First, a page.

“Part of the piece is an attempt to develop and teach the rules of the piece as it happens. One of the rules is sucking the meaning out of the individual words to make them as flat, as meaningless, as possible, to leave as much space for a new meaning or even just a sonic experience of a word. So that when you hear, ‘Savortin to the left side,’ it is not necessarily someone passing a puck over the blue line to a teammate. Then people can do what they wish whether it’s assign meaning or not, or to listen to it musically or rhythmically.” As a result, the language, spare in meaning, that Weiss and Korahais are working with becomes exceedingly dense when presented on its own. It creates its own linguistic realm where new modules of thought are allowed to exist. It’s also exceedingly funny, though I often found that I was the only one chuckling as the piece went on.
With this lack of dictated linguistic meaning, much of the dramatic experience becomes just what is happening in the room. “The brain makes the effort to make that very spot on,” Korahais says. “One of the things I say is, ‘To be alone in a room with people.’ That becomes descriptive of what we are actually doing. Not the architecture of what we are describing or even the left side right side from the hockey game. It’s also about executing poetry where you don’t mean to. The first step isn’t elevating it, it’s making it base. It’s taking everything out of it. Then when you say the word ‘hallway,’ it could be elevated or it could just be two syllables with two different sounds for the vowel a.”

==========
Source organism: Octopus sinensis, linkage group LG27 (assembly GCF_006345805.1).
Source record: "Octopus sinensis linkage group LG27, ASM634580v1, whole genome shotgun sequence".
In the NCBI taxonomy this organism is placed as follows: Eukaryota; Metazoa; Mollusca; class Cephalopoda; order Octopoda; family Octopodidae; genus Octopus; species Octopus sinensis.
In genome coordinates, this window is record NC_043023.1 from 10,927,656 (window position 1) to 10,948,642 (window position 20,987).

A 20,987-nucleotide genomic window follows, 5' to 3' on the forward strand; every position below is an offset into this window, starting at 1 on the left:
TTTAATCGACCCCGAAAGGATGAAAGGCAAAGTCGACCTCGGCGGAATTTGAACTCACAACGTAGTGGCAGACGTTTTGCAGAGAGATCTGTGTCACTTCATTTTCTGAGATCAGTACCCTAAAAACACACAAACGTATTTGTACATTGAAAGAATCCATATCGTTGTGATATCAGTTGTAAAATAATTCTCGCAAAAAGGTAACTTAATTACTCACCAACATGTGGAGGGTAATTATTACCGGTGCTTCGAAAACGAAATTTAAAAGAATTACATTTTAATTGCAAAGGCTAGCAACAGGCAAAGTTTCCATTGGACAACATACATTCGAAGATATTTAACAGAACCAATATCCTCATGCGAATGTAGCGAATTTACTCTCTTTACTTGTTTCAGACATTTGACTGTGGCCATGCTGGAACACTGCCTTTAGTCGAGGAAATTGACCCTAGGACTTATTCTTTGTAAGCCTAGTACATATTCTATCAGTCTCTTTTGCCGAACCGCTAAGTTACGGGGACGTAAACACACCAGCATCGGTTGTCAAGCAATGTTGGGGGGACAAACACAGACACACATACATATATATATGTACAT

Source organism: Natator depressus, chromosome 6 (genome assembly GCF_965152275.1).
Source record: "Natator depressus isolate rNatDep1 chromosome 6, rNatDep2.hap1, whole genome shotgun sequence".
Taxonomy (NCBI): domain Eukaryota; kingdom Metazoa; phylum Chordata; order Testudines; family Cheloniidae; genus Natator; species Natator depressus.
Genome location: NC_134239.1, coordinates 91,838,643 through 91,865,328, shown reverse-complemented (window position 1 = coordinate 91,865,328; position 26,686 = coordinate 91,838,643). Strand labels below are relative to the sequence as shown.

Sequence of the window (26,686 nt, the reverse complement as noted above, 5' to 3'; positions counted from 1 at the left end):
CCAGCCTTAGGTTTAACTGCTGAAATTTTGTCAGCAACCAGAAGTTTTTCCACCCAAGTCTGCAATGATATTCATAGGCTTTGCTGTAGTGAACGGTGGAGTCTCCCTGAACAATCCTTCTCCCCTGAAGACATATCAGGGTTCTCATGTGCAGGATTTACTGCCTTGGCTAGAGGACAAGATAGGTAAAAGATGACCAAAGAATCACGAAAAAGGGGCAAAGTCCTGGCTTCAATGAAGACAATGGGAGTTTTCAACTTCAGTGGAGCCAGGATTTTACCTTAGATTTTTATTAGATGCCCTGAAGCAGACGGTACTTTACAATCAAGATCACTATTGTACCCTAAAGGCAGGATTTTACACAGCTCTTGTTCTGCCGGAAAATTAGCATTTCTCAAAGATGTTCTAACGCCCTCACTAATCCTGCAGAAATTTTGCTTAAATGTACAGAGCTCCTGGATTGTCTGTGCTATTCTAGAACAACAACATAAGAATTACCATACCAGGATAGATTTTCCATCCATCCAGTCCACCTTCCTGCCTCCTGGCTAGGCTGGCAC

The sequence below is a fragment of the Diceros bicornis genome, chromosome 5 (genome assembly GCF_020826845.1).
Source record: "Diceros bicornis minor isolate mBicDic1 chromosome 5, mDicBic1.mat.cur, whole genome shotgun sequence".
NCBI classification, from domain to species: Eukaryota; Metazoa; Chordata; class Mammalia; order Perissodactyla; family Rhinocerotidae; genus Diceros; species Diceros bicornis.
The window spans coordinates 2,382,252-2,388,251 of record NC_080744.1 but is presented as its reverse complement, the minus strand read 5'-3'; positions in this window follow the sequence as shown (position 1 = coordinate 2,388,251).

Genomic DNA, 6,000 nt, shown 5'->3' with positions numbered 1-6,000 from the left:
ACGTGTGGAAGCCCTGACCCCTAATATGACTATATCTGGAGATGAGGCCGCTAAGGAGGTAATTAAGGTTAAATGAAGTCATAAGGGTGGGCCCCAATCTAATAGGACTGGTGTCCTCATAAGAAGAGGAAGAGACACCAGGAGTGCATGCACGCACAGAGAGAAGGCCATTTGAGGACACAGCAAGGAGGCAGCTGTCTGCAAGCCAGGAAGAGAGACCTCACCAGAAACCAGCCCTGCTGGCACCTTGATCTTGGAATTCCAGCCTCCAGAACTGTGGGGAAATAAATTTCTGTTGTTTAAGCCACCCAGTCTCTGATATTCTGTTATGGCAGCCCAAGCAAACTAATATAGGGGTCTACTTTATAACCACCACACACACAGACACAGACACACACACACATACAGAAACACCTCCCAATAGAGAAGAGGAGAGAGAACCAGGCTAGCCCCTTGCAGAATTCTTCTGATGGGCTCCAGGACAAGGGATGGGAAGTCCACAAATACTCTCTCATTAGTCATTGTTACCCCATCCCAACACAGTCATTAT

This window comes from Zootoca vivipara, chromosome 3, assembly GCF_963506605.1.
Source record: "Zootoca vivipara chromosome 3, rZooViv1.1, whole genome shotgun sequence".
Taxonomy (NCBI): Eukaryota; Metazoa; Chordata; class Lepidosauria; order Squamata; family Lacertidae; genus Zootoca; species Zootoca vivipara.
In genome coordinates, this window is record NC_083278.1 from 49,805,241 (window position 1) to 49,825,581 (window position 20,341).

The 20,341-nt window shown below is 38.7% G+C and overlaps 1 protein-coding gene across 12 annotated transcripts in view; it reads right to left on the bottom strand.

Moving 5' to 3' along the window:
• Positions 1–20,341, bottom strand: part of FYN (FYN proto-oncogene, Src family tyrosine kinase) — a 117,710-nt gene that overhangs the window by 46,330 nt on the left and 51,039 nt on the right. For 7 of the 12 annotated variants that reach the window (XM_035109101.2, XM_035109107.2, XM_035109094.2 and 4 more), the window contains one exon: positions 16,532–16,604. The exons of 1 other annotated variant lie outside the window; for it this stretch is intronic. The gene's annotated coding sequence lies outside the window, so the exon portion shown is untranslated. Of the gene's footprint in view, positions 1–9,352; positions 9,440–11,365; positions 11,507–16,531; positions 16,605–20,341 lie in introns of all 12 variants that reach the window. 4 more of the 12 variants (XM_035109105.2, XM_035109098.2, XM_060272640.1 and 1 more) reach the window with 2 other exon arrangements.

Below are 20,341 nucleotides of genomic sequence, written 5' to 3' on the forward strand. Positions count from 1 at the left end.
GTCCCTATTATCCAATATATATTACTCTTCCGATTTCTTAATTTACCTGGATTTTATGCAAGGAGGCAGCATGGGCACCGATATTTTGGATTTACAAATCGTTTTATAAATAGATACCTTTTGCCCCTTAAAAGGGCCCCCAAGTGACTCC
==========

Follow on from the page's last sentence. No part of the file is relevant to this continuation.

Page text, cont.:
I mentioned how this way of building the text was similar to the ethos behind the Language poets, who created texts meant to be pieces of language in and of itself. Language poetry was ridiculously unpopular in my undergraduate program because it was impossible to derive from a poem a meaning that everyone could agree on.
“But if he was saying everything so everything broke down and meant nothing, it wouldn’t be interesting,” added Weiss. “We needed to slow some things down so that they had more traction otherwise it would all just be ridiculous.”
At this point in my recording, there is a 20-second moment of us all just mumbling, “Mmmm,” perhaps as a result of eating tasty food, maybe just to fill the space.
The text has since expanded beyond hockey calls to include architectural writing, TV channel listings, and more. Weiss and Korahais told me that another rule for the piece was that the text will have surprising interactions with the spaces it is performed in and the people it is performed for. The piece was performed in the Doxn Place bar at one point and the pair recalled how there were two people waiting to walk through the bar and leave Dixon Place. It was perhaps coincidence that they made their move when Korahais said the name of the show “Password Plus” during the channel guide section. The audience gave a hearty chuckle at the congruence. I can attest to the re-watchability of Take Me Through This; each time it feels like a new piece despite some text that I had heard previously.
Any piece that treats text and performance this way is asking a necessary question: Who gets to make meaning? In Take Me Through This, meaning is built in the performance, in the interaction between performer and audience. It can be individual or collective, but meaning is certainly not prescribed by Weiss in the text or Korahais on stage. Korahais mentioned that this is something his most admired downtown theater artists are experimenting with. It’s an important question for us to continue asking what with the perversions and deprivations of meaning that come from the mouthpieces of authoritarian dictation.